Monday, February 7, 2011

Come Feb. 10 America’s most-pined-for smart phone (iPhone) will be available on its most reliable network.

The Verizon iPhone 4, after years of speculation, goes on sale Feb.10/2011. Here,Speculations have been made, analysts have opined and the involved parties have made promises.Thinking of queuing up? Below, we’ve collected some key facts about the phone to help you make the call.


iPhone 4

The fastest, highest-resolution iPhone.
$199* 16GB 
 $299* 32GB
  • Video calling with FaceTime
  • Retina display with 960-by-640 resolution
  • HD video recording
  • 5-megapixel camera with LED flash
  • Dual-mic noise suppression
  • Apple A4 chip
  • MMS
  • Voice Control

Sunday, February 6, 2011

Motorola launch - Xoom Android Tablet PC / Hand set - $800

The Xoom was one of our favorite gadgets at the Consumer Electronics Show last month, but there’s little chance that it will be able to take off now given the ludicrously high pricing.Additionally,Verizon is apparently forcing customers to buy data contracts when they pick up the tablet, which makes it even more expensive for those willing to pay $800.

Motorola would have been better off offering a WiFi-only unit with less storage, in addition to the flagship 32GB model, to achieve a lower price tag.Now I think most consumers will only be left with sticker shock.Since the news comes from a Best Buy sales flyer, it’s more believable than any other rumors we’ve seen before.It’s also disappointing, since the $800 price tag makes the Xoom horribly uncompetitive against the iPad or other Android tablets like the Samsung Galaxy Tab.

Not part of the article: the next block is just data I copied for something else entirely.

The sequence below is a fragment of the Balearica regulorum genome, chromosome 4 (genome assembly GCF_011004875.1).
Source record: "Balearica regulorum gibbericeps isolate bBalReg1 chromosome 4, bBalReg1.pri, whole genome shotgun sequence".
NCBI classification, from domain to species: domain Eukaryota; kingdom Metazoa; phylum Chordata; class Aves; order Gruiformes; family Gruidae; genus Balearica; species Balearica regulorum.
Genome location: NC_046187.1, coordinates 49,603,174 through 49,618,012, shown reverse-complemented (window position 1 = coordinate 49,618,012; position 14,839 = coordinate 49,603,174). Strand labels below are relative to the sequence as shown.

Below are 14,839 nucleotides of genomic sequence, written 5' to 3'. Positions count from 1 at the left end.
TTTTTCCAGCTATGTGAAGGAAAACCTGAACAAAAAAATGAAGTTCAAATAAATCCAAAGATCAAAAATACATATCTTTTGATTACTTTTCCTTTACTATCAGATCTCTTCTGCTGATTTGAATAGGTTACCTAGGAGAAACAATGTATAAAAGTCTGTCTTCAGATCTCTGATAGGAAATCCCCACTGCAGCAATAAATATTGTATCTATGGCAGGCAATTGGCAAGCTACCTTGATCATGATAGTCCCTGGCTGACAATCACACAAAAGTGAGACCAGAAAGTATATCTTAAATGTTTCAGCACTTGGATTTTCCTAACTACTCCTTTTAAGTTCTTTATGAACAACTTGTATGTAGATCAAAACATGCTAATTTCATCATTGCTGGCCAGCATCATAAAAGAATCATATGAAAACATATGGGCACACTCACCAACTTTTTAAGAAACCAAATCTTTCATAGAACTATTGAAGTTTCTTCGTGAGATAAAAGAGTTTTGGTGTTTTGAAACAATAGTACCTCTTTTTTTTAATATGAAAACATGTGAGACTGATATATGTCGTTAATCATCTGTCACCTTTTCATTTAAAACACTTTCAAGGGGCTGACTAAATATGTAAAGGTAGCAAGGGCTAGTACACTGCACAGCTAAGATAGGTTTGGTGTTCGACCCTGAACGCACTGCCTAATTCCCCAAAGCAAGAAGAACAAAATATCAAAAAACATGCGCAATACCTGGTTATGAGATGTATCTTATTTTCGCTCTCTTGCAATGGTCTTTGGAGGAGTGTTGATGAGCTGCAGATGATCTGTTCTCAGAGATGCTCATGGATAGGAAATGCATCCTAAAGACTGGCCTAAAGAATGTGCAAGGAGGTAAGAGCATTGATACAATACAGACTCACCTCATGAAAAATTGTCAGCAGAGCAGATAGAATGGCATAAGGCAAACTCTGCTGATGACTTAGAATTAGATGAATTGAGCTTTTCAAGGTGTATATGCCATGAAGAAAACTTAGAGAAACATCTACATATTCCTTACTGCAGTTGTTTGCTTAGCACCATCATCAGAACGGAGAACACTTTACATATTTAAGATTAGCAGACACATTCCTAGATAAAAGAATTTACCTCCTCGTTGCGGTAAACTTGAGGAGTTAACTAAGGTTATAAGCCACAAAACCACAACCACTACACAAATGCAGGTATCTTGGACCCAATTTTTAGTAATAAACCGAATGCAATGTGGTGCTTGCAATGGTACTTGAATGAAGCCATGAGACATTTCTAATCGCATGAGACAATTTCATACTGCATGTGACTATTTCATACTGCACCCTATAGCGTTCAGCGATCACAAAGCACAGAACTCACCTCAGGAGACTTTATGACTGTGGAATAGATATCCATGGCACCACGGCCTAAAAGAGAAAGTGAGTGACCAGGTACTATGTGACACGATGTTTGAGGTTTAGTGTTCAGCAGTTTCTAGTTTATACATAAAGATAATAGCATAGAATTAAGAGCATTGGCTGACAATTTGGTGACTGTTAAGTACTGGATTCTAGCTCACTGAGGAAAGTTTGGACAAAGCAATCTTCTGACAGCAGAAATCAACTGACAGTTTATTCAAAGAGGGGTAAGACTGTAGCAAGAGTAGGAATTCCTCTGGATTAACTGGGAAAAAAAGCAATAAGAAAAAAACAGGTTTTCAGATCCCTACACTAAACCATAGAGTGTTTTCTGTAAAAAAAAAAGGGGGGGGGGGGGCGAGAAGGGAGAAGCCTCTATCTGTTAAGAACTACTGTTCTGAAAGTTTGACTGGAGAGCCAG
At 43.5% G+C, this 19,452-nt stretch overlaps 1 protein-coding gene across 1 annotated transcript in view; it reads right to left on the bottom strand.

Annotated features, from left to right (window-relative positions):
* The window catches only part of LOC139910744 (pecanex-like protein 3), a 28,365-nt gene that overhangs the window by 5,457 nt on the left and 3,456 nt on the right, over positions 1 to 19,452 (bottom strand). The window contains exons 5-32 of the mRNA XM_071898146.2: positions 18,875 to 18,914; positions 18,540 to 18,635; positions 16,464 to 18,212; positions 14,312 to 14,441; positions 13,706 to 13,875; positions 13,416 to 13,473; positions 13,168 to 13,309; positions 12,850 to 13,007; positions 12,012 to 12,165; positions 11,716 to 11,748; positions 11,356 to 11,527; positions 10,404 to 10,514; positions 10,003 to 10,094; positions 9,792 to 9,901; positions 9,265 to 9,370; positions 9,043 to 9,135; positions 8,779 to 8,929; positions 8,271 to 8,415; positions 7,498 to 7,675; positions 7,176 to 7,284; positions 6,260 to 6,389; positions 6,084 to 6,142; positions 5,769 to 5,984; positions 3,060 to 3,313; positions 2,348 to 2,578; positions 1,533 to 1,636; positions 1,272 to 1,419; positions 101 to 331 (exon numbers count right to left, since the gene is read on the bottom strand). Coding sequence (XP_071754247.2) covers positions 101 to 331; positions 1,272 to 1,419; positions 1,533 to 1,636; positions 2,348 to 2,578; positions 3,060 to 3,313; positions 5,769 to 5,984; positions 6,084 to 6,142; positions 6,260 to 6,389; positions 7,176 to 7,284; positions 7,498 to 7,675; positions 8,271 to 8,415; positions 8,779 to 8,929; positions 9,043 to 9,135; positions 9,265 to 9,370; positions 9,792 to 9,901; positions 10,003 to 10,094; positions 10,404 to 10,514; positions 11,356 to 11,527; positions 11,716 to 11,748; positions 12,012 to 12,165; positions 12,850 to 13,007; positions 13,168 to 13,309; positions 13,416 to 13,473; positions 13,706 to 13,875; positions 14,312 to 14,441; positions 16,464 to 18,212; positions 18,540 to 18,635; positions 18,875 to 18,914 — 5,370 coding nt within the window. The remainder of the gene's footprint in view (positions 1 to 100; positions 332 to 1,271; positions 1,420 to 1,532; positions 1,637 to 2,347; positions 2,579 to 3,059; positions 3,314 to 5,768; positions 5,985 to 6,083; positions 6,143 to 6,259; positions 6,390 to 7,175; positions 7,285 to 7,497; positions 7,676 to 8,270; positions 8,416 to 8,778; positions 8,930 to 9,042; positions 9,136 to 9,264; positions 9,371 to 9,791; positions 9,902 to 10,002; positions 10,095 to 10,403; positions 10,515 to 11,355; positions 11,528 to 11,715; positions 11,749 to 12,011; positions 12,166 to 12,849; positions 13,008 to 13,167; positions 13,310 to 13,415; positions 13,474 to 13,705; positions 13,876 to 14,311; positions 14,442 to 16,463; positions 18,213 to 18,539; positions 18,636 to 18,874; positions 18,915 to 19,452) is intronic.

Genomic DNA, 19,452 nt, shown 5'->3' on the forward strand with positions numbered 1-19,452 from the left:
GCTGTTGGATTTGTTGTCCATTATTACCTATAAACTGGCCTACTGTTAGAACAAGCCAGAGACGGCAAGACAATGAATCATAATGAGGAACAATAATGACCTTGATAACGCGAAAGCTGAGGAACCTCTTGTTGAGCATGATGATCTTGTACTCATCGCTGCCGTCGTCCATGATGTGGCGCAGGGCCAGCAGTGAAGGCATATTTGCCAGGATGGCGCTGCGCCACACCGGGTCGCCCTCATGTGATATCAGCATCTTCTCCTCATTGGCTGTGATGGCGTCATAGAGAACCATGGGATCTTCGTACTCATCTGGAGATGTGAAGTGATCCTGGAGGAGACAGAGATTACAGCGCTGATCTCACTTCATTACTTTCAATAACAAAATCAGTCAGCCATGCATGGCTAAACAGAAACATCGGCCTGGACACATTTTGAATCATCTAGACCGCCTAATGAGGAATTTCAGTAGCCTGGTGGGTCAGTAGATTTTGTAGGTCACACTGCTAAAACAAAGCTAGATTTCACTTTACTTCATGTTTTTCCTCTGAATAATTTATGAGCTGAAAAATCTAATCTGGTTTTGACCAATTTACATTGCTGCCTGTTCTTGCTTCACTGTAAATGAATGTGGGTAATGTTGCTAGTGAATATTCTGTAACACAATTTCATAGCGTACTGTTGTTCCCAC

Saturday, February 5, 2011

Hackers hit Nasdaq stock exchange

The Nasdaq stock exchange said hackers penetrated one of its computer systems, but that there was no evidence customer information or trading was compromised.Federal investigators were trying to determine Saturday who broke into the computer network of the company that runs the Nasdaq Stock Market several times last year.
A federal government official said that the hackers have not compromised the exchange's trading platform.Bosses have called in the FBI and US Department of Justice to carry out an urgent investigation, but insist its trading platforms – allowing shares to be bought and sold in companies including Google, Apple and Amazon – have not been hit.

FBI and Secret Service investigators were looking at a range of possible motives, including financial gain and a national security threat.A federal official says authorities are trying to identify the hackers who repeatedly broke into a Nasdaq communications system for more than a year. The company that runs the electronic stock market says hackers penetrated a service that handles confidential communications between board members of public companies. They say it appears no customer information was compromised.

Cybersecurity expert Clifford Neuman, a professor at the University of Southern California, said there are "serious implications for such an intrusion." Hackers, he said, might have gained enough knowledge of the system to make the next step -- into the trading system.